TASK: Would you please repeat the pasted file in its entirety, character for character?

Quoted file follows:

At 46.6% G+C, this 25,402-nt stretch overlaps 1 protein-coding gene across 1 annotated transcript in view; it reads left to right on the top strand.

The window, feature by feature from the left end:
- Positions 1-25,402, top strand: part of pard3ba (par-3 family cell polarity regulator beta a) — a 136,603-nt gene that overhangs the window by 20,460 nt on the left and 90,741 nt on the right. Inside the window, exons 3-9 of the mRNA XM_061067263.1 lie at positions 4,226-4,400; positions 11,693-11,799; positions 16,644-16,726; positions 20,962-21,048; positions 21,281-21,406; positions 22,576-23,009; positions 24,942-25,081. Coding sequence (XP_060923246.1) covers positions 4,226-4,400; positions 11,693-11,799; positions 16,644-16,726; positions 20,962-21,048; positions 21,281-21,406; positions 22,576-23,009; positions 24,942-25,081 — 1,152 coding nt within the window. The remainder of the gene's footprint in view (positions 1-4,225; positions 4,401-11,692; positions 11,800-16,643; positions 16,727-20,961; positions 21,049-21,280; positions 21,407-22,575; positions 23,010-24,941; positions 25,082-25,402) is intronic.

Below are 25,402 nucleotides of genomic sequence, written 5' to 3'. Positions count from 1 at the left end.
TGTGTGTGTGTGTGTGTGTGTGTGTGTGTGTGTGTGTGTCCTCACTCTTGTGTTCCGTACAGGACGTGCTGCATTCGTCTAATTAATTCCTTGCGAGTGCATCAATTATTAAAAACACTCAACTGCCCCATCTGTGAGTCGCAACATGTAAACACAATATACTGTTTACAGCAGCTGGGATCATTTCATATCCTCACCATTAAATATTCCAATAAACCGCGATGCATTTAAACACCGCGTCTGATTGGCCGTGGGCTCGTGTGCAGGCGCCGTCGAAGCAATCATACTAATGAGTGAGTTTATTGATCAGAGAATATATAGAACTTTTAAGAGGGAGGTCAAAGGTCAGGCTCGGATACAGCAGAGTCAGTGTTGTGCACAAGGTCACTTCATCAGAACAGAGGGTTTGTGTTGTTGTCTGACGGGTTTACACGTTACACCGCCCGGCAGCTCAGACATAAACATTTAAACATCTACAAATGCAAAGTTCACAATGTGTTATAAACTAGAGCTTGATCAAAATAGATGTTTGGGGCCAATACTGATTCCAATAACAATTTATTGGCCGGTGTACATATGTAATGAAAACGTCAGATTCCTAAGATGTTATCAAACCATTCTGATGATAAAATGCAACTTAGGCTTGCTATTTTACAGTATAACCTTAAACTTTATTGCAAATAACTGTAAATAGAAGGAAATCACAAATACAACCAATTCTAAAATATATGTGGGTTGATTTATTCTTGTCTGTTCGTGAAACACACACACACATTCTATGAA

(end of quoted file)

At 46.6% G+C, this 25,402-nt stretch overlaps 1 protein-coding gene across 1 annotated transcript in view; it reads left to right on the top strand.

The window, feature by feature from the left end:
- Positions 1-25,402, top strand: part of pard3ba (par-3 family cell polarity regulator beta a) — a 136,603-nt gene that overhangs the window by 20,460 nt on the left and 90,741 nt on the right. Inside the window, exons 3-9 of the mRNA XM_061067263.1 lie at positions 4,226-4,400; positions 11,693-11,799; positions 16,644-16,726; positions 20,962-21,048; positions 21,281-21,406; positions 22,576-23,009; positions 24,942-25,081. Coding sequence (XP_060923246.1) covers positions 4,226-4,400; positions 11,693-11,799; positions 16,644-16,726; positions 20,962-21,048; positions 21,281-21,406; positions 22,576-23,009; positions 24,942-25,081 — 1,152 coding nt within the window. The remainder of the gene's footprint in view (positions 1-4,225; positions 4,401-11,692; positions 11,800-16,643; positions 16,727-20,961; positions 21,049-21,280; positions 21,407-22,575; positions 23,010-24,941; positions 25,082-25,402) is intronic.

Below are 25,402 nucleotides of genomic sequence, written 5' to 3'. Positions count from 1 at the left end.
TGTGTGTGTGTGTGTGTGTGTGTGTGTGTGTGTGTGTGTCCTCACTCTTGTGTTCCGTACAGGACGTGCTGCATTCGTCTAATTAATTCCTTGCGAGTGCATCAATTATTAAAAACACTCAACTGCCCCATCTGTGAGTCGCAACATGTAAACACAATATACTGTTTACAGCAGCTGGGATCATTTCATATCCTCACCATTAAATATTCCAATAAACCGCGATGCATTTAAACACCGCGTCTGATTGGCCGTGGGCTCGTGTGCAGGCGCCGTCGAAGCAATCATACTAATGAGTGAGTTTATTGATCAGAGAATATATAGAACTTTTAAGAGGGAGGTCAAAGGTCAGGCTCGGATACAGCAGAGTCAGTGTTGTGCACAAGGTCACTTCATCAGAACAGAGGGTTTGTGTTGTTGTCTGACGGGTTTACACGTTACACCGCCCGGCAGCTCAGACATAAACATTTAAACATCTACAAATGCAAAGTTCACAATGTGTTATAAACTAGAGCTTGATCAAAATAGATGTTTGGGGCCAATACTGATTCCAATAACAATTTATTGGCCGGTGTACATATGTAATGAAAACGTCAGATTCCTAAGATGTTATCAAACCATTCTGATGATAAAATGCAACTTAGGCTTGCTATTTTACAGTATAACCTTAAACTTTATTGCAAATAACTGTAAATAGAAGGAAATCACAAATACAACCAATTCTAAAATATATGTGGGTTGATTTATTCTTGTCTGTTCGTGAAACACACACACACATTCTATGAA